28 Challenges Lack of a sustainable funding model - Innovation, development, and deployment is still contingent upon grant sponsored partnerships with Federal and State agencies. Difficult to promote interoperability when many public health partners and other State agencies maintain silo systems that do not adhere to data standards, coded value sets, nor are able to consume/generate electronic messages in an HL7 / XML format. Need to harmonize messaging formats – Issues with exchanging the same data to the same or multiple messaging partners, using different HL7 versions or in different file formats (i.e. influenza results to local health departments, State EPI using ELR format, CDC using ETOR format – all want something different – (HIE model and standards adoption would simplify this).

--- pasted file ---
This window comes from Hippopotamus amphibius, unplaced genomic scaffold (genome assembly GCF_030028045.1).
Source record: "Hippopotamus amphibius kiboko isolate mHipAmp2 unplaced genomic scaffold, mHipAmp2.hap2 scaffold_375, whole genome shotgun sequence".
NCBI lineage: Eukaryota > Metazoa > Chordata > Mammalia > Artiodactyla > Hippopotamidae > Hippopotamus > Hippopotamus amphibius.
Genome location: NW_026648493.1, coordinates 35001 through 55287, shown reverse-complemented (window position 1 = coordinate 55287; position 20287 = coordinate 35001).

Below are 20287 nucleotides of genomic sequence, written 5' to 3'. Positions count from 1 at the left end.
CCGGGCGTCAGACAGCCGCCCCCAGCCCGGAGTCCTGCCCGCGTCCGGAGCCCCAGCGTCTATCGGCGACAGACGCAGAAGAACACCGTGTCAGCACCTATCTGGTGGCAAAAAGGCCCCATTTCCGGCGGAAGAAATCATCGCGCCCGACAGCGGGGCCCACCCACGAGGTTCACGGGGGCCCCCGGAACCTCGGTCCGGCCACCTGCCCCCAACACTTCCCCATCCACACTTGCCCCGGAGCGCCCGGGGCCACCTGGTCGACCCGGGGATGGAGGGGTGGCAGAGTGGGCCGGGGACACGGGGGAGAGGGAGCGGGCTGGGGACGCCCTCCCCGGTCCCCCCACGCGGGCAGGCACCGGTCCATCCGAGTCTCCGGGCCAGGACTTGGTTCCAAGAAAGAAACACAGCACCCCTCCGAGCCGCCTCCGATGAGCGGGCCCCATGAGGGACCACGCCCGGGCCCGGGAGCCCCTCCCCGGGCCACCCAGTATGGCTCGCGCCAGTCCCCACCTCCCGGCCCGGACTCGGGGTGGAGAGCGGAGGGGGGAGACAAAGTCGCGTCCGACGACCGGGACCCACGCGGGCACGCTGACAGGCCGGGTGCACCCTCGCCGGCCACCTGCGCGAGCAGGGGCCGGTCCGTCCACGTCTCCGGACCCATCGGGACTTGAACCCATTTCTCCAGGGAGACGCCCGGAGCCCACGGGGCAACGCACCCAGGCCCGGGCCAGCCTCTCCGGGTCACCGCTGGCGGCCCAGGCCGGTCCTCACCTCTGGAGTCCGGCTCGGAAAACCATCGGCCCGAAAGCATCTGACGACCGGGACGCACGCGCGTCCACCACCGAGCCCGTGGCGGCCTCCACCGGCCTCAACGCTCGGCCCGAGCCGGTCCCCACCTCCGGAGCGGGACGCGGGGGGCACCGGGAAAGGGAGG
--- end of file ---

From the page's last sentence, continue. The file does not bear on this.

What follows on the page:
29 Challenges (Continued)
Lack of “trained / skilled” public health informatics workforce. Need to develop degree level programs with emphasis on the sciences, public health administration, and technology. Operating in a fully transformed environment supported by VITA/NG partnership. (Lack of understanding of business needs and role of State PHL in Commonwealth’s Preparedness response and population health management) Governance model to provide oversight and enforceability of “approved” messaging formats (HL7, XML, or CDA), data standards, and coded value sets for electronic data exchange. Need vocabulary registry.

30 Challenges (Continued)